Playground Safety Resource Document Links

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Links to documents hosted outside of this website

All of the document links on this page link directly to its source host. We do not host the content or control it in any way, which means it may be subject to changes, revisions, or relocation, from time to time by the respective website host.

These links are provided to consolidate a number of resources all in one place. In all cases, clicking on the links in bold text will open up in a new browser window, just in case you want to open more than one. These are many of the resources utilized for the information on this website, and serve as easily accessible documents for your reference. In some cases, registration or purchase may be required (products & services such as assessment kits, ASTM standards and certain reports).

If you would like to see news articles written and hosted by this website, please visit our News page.

U.S. Consumer Product Safety Commission (CPSC) playground safety publications

For a good overview of all CPSC publications on playground safety, click on the first link, which will open a new window with that page on the CPSC website. For residential playgrounds, check out Pub 324 or the Home Playground Safety Checklist, and there's also the CPSC's 2001 report on home playground deaths & injuries. There are two useful documents for public playgrounds, Pub 325, and Doc 327, which is a quick and useful reference for checking out the safety compliance of any U.S. public playground.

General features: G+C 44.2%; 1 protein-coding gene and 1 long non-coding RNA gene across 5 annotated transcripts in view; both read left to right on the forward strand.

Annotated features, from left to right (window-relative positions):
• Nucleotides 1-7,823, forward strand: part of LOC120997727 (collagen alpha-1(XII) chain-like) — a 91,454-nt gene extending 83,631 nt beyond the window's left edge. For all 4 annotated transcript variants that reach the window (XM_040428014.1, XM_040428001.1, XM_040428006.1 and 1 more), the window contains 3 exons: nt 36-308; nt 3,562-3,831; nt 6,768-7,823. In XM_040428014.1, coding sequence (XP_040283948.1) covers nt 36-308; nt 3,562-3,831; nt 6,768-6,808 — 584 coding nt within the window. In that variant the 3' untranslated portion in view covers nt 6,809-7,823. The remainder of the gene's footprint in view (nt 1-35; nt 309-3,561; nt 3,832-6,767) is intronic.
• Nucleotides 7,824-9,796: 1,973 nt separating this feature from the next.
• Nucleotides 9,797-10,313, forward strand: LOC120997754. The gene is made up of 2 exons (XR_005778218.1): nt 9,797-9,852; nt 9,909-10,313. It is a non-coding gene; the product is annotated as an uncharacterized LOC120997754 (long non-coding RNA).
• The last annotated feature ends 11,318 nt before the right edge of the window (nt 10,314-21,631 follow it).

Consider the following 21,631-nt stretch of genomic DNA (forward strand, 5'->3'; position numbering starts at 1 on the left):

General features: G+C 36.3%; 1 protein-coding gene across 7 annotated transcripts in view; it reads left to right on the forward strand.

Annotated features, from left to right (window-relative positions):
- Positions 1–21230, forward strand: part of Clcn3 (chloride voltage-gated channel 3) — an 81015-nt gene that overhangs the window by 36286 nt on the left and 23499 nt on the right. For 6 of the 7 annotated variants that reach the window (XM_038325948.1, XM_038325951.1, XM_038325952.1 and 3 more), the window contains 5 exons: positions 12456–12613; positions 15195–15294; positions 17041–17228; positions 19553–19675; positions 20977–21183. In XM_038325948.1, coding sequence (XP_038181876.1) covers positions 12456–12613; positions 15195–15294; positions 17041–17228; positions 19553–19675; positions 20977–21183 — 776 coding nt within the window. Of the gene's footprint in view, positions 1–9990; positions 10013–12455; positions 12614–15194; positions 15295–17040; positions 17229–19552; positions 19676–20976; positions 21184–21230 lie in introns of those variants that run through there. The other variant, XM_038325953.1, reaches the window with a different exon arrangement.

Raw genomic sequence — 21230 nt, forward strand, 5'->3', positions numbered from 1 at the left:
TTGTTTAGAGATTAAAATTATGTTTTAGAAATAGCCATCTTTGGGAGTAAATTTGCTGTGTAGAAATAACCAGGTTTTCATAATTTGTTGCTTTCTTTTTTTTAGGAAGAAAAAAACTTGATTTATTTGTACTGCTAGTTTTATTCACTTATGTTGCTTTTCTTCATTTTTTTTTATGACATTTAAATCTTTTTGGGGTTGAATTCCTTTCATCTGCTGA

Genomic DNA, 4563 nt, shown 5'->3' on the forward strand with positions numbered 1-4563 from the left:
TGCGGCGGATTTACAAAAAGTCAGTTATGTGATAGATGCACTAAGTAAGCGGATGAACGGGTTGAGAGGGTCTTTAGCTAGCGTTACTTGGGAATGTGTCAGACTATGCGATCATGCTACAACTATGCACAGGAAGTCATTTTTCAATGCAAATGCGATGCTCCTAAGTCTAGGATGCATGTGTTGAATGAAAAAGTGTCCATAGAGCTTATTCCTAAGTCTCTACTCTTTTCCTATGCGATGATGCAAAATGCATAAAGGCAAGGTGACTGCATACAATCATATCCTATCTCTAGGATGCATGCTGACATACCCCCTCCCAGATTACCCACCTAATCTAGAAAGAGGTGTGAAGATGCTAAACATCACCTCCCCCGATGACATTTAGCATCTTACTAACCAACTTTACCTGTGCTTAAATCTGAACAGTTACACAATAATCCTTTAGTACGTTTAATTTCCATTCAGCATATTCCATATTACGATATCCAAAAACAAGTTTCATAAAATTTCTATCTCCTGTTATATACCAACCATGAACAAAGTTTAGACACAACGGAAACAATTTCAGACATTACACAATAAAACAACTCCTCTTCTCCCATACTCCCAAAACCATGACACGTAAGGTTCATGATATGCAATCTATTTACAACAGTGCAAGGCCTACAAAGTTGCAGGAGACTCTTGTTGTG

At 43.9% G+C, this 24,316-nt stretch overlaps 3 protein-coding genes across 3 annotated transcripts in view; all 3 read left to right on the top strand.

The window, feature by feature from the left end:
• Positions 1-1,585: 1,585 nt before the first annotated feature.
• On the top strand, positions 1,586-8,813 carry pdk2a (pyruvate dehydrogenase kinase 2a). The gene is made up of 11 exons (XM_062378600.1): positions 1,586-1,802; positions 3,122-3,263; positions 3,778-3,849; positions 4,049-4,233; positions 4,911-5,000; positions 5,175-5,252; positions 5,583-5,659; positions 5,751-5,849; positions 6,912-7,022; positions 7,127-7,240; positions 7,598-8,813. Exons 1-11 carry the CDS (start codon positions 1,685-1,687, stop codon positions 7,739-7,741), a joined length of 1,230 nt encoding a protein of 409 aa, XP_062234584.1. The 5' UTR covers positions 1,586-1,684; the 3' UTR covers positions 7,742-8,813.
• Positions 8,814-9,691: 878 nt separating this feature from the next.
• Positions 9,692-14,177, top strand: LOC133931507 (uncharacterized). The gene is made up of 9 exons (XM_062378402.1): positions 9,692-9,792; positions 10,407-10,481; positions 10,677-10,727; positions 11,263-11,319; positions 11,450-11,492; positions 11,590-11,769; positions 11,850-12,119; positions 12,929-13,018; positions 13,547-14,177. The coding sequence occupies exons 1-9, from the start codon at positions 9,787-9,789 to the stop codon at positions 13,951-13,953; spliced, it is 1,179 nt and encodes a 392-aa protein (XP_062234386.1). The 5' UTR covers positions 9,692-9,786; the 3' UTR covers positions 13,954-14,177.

Centers for Disease Control and Prevention (CDC) playground safety publications

Below are a few resources on playground safety directly from the CDC. Of particular interest may be the coloring book, "Color Me Safe," which is available on the CDC website in both English and Spanish, in PDF format.


National Safety Council

The links below include a great 2-page PDF file of playground safety recommendations, with an easy 10-step checklist.


SafeKids USA playground safety publications

SafeKids USA is a nationwide network of organizations working to prevent unintentional childhood injury, the leading cause of death and disability for children ages 1 to 14. Below are a links to a few of their documents available online on their website.


National Program for Playground Safety (NPPS)

Since 1995, the National Program for Playground Safety (NPPS) has been the leader in research, training, and development of S.A.F.E. play areas in the nation! NPPS' mission is to help the public create safe and developmentally appropriate play environments for children.

  • Research: Injuries - Playground injury data and statistics research (HTML)
  • S.A.F.E. - Perhaps the best acronym to remember for playground safety, with an educational video (HTML)
  • Assessment Kits - Child care and school assessment kits for outdoor play environments (for sale online)
  • State Proclamations - Interactive U.S. map of states proclaiming Playground Safety Week on April 23-27, 2012 (HTML)


ASTM safety & testing standards

Jump to a specific ASTM specification or testing standard on the ASTM website by clicking in the list below on the number you wish, which will open a new browser window with it.